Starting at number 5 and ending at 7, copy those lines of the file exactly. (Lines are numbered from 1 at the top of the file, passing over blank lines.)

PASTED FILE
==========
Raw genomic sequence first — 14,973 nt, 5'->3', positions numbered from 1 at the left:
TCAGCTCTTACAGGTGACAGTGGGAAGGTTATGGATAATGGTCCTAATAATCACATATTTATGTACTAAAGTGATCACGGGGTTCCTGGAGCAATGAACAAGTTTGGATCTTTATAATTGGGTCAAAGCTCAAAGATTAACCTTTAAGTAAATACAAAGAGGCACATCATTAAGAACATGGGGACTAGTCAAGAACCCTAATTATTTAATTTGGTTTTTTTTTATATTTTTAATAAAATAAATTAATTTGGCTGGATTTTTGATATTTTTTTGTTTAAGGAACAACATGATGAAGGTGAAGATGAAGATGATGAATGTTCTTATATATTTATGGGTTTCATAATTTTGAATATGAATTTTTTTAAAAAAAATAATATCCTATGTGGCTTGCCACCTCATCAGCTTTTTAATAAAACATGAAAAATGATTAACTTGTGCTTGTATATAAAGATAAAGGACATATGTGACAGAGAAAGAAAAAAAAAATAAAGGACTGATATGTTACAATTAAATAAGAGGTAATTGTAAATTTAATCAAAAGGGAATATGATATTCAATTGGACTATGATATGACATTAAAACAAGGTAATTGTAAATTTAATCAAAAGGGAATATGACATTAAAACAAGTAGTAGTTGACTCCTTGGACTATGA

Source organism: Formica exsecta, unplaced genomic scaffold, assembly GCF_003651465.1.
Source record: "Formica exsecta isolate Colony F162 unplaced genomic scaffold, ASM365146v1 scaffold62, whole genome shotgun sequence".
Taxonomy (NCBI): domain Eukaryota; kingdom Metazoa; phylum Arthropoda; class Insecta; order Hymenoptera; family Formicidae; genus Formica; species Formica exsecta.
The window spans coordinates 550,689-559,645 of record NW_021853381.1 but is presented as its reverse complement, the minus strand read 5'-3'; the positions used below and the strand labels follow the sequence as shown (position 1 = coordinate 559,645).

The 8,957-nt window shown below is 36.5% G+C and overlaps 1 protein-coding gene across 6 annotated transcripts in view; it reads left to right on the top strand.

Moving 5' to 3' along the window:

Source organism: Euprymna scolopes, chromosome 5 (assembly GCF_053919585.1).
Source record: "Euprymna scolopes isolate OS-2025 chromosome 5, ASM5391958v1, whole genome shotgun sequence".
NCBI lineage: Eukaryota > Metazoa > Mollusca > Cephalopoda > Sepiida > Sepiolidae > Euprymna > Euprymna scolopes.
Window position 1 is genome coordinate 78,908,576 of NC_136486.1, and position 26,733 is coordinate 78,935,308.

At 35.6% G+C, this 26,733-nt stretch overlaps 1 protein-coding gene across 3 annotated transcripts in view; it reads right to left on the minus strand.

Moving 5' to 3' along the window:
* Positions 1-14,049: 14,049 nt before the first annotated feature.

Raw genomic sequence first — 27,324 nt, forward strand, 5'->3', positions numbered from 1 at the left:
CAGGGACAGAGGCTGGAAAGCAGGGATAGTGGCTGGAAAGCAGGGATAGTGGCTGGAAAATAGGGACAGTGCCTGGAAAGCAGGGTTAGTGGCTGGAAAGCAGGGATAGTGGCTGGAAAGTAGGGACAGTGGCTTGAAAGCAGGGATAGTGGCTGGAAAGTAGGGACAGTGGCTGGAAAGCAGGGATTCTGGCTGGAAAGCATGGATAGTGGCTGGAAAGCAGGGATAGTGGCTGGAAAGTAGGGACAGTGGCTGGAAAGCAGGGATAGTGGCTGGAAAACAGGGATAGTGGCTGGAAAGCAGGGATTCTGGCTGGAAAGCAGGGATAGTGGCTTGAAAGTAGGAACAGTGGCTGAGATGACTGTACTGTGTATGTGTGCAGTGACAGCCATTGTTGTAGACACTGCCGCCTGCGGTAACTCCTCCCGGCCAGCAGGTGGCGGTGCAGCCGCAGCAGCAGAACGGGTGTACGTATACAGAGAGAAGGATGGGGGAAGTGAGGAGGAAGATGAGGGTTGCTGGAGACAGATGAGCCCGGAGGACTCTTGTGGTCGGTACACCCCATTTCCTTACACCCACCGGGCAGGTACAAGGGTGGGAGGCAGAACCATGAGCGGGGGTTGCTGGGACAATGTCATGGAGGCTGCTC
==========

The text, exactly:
Taxonomy (NCBI): domain Eukaryota; kingdom Metazoa; phylum Arthropoda; class Insecta; order Hymenoptera; family Formicidae; genus Formica; species Formica exsecta.
The window spans coordinates 550,689-559,645 of record NW_021853381.1 but is presented as its reverse complement, the minus strand read 5'-3'; the positions used below and the strand labels follow the sequence as shown (position 1 = coordinate 559,645).

The 8,957-nt window shown below is 36.5% G+C and overlaps 1 protein-coding gene across 6 annotated transcripts in view; it reads left to right on the top strand.